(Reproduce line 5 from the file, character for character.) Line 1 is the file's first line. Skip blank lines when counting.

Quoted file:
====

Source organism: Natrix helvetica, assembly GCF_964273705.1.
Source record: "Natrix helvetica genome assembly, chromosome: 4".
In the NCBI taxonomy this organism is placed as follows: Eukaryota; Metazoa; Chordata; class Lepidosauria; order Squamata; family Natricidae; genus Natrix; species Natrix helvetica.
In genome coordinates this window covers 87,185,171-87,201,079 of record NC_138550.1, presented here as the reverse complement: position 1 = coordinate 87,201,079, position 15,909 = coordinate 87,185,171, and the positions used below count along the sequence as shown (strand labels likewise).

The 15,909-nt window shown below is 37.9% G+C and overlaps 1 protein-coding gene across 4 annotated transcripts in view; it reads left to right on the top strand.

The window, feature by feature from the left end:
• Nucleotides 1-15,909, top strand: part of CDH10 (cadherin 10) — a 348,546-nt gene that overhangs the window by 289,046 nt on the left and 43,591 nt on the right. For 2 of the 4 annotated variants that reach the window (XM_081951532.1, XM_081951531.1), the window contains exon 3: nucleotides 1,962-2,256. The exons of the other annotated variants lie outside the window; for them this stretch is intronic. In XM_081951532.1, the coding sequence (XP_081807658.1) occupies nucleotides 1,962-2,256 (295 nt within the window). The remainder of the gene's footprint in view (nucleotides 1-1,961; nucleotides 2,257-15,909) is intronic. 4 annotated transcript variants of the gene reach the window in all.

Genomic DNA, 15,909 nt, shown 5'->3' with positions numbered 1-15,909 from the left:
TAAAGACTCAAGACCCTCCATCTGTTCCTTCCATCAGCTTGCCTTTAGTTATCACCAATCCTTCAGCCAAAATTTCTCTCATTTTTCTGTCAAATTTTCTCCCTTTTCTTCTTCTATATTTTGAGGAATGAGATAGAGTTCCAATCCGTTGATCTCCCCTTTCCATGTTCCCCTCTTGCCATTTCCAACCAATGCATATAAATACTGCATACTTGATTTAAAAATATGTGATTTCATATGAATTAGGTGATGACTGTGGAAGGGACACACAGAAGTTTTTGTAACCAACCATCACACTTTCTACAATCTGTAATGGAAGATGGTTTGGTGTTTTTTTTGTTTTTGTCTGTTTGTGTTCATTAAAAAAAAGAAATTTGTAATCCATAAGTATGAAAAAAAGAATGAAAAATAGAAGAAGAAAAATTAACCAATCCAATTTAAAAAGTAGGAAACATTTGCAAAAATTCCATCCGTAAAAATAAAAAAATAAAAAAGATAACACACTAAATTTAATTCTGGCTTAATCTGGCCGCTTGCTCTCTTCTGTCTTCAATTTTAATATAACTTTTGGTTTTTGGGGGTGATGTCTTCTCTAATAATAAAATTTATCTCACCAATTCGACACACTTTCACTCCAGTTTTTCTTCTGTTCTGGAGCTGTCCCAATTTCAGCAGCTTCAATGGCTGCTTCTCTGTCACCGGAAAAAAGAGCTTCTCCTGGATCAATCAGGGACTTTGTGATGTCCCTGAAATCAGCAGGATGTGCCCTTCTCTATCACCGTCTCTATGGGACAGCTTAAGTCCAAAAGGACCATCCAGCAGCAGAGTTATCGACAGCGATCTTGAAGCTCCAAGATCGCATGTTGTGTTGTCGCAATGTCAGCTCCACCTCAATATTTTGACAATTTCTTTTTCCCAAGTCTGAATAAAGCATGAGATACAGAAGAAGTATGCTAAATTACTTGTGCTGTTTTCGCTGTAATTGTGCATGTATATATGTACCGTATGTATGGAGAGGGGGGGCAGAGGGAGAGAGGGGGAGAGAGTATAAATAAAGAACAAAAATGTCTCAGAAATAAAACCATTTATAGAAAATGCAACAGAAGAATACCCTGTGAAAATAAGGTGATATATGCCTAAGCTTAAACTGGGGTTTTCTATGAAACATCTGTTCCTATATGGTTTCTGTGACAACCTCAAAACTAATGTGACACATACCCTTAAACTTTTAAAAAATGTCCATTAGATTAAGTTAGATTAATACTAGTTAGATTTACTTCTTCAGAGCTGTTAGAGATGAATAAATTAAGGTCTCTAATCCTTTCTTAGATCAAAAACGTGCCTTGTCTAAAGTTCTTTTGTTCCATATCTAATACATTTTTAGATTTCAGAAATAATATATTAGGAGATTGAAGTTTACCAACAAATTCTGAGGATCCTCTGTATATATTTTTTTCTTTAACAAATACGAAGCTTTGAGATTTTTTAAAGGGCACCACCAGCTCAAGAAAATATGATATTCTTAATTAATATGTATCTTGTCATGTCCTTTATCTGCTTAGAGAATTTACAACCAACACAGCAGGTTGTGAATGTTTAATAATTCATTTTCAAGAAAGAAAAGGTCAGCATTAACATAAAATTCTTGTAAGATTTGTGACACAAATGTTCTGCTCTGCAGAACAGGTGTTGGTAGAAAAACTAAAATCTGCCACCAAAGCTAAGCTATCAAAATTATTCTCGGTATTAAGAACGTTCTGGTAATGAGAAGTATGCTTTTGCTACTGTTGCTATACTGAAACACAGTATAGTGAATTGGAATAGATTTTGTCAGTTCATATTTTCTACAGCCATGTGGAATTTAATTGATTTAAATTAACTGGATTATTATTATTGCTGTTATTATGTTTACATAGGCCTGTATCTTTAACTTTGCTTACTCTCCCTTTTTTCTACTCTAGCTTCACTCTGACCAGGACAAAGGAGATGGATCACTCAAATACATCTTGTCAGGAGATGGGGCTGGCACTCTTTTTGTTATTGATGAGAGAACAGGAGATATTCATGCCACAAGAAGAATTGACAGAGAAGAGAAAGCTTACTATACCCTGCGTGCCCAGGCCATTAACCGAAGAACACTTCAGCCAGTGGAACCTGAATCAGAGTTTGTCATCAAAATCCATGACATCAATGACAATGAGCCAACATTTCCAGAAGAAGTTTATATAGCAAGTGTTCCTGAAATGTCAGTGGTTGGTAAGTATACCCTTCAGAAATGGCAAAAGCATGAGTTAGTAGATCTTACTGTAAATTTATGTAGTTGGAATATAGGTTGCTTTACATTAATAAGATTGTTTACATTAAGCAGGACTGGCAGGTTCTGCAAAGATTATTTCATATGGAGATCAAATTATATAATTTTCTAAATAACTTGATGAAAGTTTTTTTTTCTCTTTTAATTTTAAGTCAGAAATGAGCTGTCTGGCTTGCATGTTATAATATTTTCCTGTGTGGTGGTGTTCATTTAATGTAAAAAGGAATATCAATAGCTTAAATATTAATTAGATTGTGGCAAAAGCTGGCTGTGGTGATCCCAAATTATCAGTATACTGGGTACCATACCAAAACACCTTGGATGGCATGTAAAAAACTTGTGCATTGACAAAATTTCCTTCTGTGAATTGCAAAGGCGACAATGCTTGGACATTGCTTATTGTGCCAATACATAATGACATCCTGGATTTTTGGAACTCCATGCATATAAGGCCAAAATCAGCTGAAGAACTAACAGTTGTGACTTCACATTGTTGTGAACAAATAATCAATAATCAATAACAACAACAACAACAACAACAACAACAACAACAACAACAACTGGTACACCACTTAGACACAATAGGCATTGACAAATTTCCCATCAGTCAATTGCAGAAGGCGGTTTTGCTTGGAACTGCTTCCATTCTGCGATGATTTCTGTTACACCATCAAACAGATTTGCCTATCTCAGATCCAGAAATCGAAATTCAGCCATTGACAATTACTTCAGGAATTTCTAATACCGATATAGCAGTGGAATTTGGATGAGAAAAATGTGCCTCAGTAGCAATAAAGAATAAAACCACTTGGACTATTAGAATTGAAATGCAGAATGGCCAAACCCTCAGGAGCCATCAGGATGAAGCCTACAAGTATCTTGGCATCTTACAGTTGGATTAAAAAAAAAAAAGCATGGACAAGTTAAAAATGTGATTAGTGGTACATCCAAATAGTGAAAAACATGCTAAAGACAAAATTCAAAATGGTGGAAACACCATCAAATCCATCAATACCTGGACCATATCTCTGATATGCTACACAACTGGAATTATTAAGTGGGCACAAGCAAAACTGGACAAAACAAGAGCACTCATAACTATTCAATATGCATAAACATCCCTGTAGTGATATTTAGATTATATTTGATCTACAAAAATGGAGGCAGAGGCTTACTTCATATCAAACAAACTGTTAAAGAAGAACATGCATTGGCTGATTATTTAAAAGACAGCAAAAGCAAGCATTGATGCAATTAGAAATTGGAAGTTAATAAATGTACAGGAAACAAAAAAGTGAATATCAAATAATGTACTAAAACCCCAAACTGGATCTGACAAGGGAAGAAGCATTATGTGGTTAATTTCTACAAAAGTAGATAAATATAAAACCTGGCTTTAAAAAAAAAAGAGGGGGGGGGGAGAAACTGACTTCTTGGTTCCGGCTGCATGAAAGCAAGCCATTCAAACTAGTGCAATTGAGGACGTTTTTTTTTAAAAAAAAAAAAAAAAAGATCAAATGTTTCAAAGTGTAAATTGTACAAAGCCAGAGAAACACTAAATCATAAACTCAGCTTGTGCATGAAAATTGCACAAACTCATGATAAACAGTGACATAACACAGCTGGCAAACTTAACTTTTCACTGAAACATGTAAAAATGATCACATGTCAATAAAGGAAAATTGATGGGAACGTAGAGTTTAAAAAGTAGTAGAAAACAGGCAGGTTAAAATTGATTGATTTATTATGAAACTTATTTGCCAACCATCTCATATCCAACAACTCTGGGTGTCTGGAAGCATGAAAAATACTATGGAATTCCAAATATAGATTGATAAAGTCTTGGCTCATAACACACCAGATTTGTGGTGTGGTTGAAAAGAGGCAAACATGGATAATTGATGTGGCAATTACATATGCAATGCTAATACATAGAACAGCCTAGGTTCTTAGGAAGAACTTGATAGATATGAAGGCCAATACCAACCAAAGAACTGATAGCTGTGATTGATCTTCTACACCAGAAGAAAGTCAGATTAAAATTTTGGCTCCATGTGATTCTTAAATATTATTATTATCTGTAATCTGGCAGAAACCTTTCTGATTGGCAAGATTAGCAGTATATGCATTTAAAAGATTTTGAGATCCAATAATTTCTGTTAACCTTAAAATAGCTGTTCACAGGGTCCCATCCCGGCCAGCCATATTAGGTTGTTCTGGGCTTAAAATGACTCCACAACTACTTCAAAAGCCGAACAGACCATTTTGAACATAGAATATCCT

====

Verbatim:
The 15,909-nt window shown below is 37.9% G+C and overlaps 1 protein-coding gene across 4 annotated transcripts in view; it reads left to right on the top strand.